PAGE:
|By Tony Dobrowolski, The Berkshire Eagle,
Pittsfield, Mass.McClatchy-Tribune Regional News
Mar. 3, 2010--LENOX -- Five months after it closed, the Eastover Resort and Conference Center has been sold to a group from outside the area that intends to maintain some form of a lodging establishment on the property, according to the company's attorney.
HG October Mountain LLC bought the sprawling 450-acre former Fahnestock Estate from Dorothy H. "Ticki" Winsor and her daughter, Betsy Kelly, for $3.6 million, according to documents on file at the Middle Berkshire Registry of Deeds. That price includes the real estate, which includes 25 buildings.
The total purchase price, which includes the furniture and fixtures, is just less than $5 million, according to Chapin Fish, the managing broker for William Brockman Real Estate in Monterey, which negotiated the transaction.
The new owners plan to operate the resort as the Eastover Hotel and Resort, he said.
Winsor's father, George J. Bisacca, founded Eastover in 1947 after purchasing the former Fahnestock Estate for $41,500 at auction the year before. Harris Fahenstock, a founding member of the First National Bank of New York, built the estate in 1910 as a summer cottage for his family. It was Fahnestock who named the main building Eastover.
The land, which is divided into parcels, is assessed at about $5 million by the town of Lenox. HG October Mountain LLC purchased 10 parcels, according to documents on file at the Registry of Deeds. Winsor said those parcels include everything except
personal property that she and Kelly own that is located on the other side of East Street from the main resort.
Attorney David Hellman, of Great Barrington, who represents the new owners, said HG October Mountain LLC will probably apply to the town for an innkeeper's license, and maintain some form of resort on the property. But Hellman said the new lodging operation probably won't be as extensive as the former Eastover's.
The new ownership group doesn't have a timetable set for a re-opening. Sprucing up the resort is first on the list.
"They haven't made a final determination," Hellman said, regarding the new owner's plans. "The property needs an incredible amount of tender, loving care and a lot of money to fix it up. Their first goal is to fix it up. Their plans after that are vague.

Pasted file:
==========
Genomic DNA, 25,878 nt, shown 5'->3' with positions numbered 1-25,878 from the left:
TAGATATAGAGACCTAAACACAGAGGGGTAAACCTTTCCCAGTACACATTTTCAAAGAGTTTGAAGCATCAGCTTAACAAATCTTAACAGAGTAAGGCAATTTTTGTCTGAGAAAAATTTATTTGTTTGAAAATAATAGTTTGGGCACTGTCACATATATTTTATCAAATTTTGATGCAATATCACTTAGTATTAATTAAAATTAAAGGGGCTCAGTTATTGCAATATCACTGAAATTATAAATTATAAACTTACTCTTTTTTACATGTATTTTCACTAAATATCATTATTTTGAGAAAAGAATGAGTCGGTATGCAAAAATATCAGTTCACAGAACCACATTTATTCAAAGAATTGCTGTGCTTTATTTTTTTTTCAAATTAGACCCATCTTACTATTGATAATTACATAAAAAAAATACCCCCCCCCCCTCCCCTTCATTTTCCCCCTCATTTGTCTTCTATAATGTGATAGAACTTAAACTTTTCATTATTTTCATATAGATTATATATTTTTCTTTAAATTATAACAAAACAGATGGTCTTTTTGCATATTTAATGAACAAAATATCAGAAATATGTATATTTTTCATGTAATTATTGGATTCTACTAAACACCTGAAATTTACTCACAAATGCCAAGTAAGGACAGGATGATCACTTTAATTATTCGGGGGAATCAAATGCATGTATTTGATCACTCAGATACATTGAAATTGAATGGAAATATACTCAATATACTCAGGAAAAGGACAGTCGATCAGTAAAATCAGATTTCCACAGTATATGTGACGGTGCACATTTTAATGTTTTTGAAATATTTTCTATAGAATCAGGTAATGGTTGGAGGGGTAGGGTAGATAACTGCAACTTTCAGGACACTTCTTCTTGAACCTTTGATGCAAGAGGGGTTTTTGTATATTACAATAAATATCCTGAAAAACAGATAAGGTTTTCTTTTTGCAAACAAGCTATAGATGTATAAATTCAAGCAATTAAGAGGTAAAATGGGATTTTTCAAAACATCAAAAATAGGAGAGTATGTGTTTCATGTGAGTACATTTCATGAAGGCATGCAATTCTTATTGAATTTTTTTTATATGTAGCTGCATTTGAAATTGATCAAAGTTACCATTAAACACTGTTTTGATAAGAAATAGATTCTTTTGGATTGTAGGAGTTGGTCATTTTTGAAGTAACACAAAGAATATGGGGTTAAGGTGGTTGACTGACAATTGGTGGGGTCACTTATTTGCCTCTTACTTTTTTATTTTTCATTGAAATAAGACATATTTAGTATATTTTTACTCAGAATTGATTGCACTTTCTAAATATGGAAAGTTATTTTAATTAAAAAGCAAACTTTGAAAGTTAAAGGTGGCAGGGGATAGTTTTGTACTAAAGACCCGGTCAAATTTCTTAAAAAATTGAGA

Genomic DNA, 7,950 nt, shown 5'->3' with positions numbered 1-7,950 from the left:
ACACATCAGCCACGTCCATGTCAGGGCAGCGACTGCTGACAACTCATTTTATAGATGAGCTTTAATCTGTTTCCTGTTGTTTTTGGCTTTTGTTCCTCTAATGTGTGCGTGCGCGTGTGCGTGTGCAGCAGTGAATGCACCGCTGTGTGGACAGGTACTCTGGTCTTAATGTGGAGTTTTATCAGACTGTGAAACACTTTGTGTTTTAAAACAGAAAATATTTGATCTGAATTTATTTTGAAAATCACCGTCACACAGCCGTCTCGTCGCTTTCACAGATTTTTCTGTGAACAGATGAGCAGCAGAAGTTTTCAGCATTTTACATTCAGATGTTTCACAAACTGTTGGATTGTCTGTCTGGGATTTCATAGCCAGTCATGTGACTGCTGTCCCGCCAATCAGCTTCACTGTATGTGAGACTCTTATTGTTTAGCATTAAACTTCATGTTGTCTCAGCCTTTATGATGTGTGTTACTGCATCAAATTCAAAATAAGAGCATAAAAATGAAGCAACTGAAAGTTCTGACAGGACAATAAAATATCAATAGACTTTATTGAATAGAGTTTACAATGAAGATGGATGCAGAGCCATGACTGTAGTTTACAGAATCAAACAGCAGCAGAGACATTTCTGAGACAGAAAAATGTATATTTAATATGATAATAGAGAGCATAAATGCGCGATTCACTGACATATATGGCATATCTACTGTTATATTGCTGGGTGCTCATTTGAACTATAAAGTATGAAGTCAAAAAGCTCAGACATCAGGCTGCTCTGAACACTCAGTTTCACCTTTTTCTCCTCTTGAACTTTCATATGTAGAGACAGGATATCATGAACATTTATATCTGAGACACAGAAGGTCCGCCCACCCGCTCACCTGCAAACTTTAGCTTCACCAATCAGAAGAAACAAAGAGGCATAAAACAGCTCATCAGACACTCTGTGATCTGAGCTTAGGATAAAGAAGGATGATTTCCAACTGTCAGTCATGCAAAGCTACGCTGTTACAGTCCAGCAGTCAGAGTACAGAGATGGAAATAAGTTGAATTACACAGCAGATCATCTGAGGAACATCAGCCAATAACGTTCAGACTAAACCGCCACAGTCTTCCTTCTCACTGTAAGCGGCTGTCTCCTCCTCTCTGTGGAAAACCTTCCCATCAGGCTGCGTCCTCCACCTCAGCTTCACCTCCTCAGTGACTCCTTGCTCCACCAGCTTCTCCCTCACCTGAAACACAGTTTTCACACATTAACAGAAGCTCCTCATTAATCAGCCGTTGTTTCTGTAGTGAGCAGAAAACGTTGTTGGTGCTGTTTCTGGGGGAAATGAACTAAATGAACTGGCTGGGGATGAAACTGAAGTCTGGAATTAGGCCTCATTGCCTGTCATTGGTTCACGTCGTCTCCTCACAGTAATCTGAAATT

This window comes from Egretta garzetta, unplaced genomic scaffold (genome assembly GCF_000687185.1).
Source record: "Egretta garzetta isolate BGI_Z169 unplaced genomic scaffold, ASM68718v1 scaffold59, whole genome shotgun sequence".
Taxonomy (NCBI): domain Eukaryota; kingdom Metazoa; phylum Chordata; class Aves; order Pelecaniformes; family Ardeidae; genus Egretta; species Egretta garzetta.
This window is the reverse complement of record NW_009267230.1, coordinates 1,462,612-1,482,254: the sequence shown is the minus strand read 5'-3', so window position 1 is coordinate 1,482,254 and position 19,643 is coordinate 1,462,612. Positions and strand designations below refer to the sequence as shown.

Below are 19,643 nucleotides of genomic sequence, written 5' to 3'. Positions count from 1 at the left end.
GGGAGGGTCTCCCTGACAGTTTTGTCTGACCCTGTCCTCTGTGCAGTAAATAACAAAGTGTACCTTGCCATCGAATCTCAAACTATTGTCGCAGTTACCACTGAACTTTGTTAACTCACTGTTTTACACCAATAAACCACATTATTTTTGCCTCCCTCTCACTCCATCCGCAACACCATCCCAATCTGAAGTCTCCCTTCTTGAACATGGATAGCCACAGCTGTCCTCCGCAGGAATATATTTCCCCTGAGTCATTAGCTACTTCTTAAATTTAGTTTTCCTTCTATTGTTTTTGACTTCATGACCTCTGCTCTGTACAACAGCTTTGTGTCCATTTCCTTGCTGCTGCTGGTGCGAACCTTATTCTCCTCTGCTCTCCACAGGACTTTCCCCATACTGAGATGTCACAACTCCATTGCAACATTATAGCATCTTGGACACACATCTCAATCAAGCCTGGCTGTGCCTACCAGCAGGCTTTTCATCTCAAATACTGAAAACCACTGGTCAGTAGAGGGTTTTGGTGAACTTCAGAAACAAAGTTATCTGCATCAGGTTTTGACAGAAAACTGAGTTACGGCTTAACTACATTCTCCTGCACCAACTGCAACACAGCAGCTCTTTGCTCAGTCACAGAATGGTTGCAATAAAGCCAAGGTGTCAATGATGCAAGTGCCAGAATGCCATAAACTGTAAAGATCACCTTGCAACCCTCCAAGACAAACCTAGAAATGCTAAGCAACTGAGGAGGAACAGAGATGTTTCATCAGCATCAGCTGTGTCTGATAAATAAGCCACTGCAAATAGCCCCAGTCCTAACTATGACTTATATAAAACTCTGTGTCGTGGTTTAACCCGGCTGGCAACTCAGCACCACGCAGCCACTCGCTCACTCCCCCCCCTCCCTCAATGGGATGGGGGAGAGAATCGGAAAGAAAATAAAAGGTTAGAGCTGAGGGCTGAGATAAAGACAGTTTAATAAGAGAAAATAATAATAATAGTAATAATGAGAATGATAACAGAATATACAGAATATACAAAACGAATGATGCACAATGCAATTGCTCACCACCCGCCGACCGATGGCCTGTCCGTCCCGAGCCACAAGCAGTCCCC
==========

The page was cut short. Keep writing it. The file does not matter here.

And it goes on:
"They look at it as a sound investment," said Hellman, adding that the new owners do not intend to develop the land, and could make it available to town residents in some form, possibly as an athletic training facility for high school athletes.
"They're not developers," he said.
"They haven't told us specifically what they're going to do with it," Winsor said, "but to our knowledge, they're not developing it."
State Rep. William "Smitty" Pignatelli, D-Lenox, who is a former town selectman, said he doesn't know what the new owners plans are, but was happy to hear that the resort won't be developed.
Over the years, Eastover hosted countless high school proms, company get-togethers, weddings, and field trips.
"It was a sad day when Eastover closed," Pignatelli said. "The Bisacca family was legendary in Lenox, and almost put the town on the map. I wish the new owners all the best. If there is any way we can help, we will."
Both Hellman and Winsor declined to identify the new owners. Winsor said the new owners had asked her to not disclose their identity as a condition of the sale, although she said that they are from outside the Berkshires.
Citing increased operating costs due to the slumping economy, Winsor announced last May that she would close the family-owned resort on Nov. 1.
Winsor said she never formally put the property on the market, but had received proposals from real estate agents all over the Northeast. They included operating Eastover as a resort with condominiums, or as a retirement community for senior citizens.
The proposal from the new owners stood out because "they seemed to have a love of the property and a respect for the history of it," Winsor said. "It seems to me that the property itself is going to remain as it has been and that respect we appreciate."
"It's a relief for me that it's sold," Winsor said. "But it's a strange feeling because now I don't go there every day."
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